PvMSP-1 is one of the most promising vaccine candidates and is available for antigenic and genetic variation studies of P. vivax populations . In this study, partial sequence (~ 400 bp) at N-terminal of PvMSP-1 gene depicted a high-level of diversity. Such high level of genetic diversity is in concordance with what has already observed in neighboring country Iran  and in previous study from Pakistan . In the northwestern region of Thailand, a high degree of mutational variety was observed in PvMSP-1 gens of P. vivax isolates [28, 42]. The natural selection was determined by the neutrality tests on the PvMSP-1 N-terminal fragment of P. vivax. Overflow of transitional frequency alleles were observed because of significantly positive values which may be the result of balancing the selection and population bottlenecks. The sequence diversity of the population is best studied by the intragenic recombination of PvMSP-1 gene where the allelic recombination frequencies may aid as a character reference for understanding the parasitic population structure . Kibria et al.  also indicated that the given variations suggest high genetic diversity in all areas under study, furthermore, that the PvMSP-1 gene undergoes selective pressure for the existence and spread of the parasite. The PvMSP-1 gene sequences were instructive in distinguishing the two central localities of sample origin in terms of geography as well as helping them to group in two different clades. These clades are further sub divided into different clusters and group these sequences on these sub clusters according to its geographic origin .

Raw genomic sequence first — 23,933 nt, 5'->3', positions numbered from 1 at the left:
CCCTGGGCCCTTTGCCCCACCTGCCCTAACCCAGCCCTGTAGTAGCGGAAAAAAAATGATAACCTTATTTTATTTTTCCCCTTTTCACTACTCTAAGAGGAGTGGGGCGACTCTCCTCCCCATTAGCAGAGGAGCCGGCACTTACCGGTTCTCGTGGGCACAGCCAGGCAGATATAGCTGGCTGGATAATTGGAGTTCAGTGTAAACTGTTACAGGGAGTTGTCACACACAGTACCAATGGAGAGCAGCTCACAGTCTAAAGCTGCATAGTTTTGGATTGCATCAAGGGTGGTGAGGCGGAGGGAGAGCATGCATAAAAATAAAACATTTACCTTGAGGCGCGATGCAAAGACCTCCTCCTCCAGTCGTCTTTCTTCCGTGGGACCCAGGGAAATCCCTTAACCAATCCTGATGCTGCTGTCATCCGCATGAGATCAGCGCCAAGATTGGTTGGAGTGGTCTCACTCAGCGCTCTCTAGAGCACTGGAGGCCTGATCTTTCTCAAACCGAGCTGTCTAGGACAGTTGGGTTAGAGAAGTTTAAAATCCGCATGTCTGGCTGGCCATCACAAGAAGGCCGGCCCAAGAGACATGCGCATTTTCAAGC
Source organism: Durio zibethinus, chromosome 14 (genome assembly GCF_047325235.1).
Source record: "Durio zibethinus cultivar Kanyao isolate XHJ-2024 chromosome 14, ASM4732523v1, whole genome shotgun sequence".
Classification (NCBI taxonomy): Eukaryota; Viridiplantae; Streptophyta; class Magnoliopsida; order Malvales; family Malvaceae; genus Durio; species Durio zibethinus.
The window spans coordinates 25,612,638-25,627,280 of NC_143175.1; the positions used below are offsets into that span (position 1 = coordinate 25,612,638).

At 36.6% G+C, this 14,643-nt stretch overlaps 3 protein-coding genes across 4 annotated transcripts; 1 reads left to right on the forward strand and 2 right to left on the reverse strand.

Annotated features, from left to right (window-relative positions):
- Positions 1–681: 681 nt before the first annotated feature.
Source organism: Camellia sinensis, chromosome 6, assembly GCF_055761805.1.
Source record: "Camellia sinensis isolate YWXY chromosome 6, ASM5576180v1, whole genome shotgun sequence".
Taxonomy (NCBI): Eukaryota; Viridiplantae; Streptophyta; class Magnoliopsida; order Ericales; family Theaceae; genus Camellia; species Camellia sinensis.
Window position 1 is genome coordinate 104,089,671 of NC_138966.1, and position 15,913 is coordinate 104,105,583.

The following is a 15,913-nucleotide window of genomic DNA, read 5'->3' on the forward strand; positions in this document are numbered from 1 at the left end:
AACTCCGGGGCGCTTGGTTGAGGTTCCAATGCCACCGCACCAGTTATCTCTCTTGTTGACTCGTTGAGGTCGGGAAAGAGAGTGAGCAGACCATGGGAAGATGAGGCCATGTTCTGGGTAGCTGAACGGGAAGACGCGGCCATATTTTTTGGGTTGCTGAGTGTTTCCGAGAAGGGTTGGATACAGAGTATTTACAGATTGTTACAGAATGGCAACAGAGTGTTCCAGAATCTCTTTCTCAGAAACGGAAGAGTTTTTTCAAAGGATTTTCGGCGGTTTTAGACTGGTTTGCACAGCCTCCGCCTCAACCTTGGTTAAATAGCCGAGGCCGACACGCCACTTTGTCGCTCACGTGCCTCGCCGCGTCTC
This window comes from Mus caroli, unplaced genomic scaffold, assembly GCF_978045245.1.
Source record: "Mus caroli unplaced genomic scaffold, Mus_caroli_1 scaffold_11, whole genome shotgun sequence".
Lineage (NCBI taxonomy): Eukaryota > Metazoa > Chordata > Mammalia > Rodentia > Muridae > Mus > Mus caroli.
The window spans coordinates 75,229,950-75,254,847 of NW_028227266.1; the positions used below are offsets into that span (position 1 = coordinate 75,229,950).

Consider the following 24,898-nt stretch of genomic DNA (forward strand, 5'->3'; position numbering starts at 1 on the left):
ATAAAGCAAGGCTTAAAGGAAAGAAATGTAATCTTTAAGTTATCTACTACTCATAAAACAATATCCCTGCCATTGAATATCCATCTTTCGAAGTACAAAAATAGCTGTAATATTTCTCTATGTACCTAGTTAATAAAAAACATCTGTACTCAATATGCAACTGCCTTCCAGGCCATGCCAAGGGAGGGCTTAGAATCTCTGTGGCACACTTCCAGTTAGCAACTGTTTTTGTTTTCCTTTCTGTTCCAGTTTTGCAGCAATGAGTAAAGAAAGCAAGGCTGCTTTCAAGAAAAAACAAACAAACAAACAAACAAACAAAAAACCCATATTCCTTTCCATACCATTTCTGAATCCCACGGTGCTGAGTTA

Other studies suggested that the mode of evolution in PvCSP gene can lead to cohort of variants that can elude the host immune response under the effect of both mitotic recombinantion and positive selection of P. vivax new variants . It is safe to assume, therefore, that the wide variety of P. vivax is perhaps interrelated with multiple other variables including, but not limited to, genetic and biological characteristics, immunity of the host and the displacement of individuals within the boundaries of the endemic areas. Furthermore, the spread of P. vivax infections is also buttressed by relapse and early gametocytaemia, which in turn sustains local diversity, paving way for a more efficient transmission to the vector mosquitoes [12, 44].
In the research undertaken here, a broad range of genetic variety of PvCSP and PvMSP-1 genes in P. vivax population was noticed. The localities of the study areas, inhabited by various ethnicities, suggest that the migration of people may carry diverse parasite entities that increase the variety of the gene-pool. Furthermore, individuals infected by the disease might carry various clones with varying degree of PvCSP derivatives, which may recombine during the sexual stage of the mosquito leading to the production of offspring with new PvCSP genotypes. This prevalent phenomenon could strengthen the introduction of new strains of P. vivax into the regions where conditions for malaria transmission are conducive [12, 25].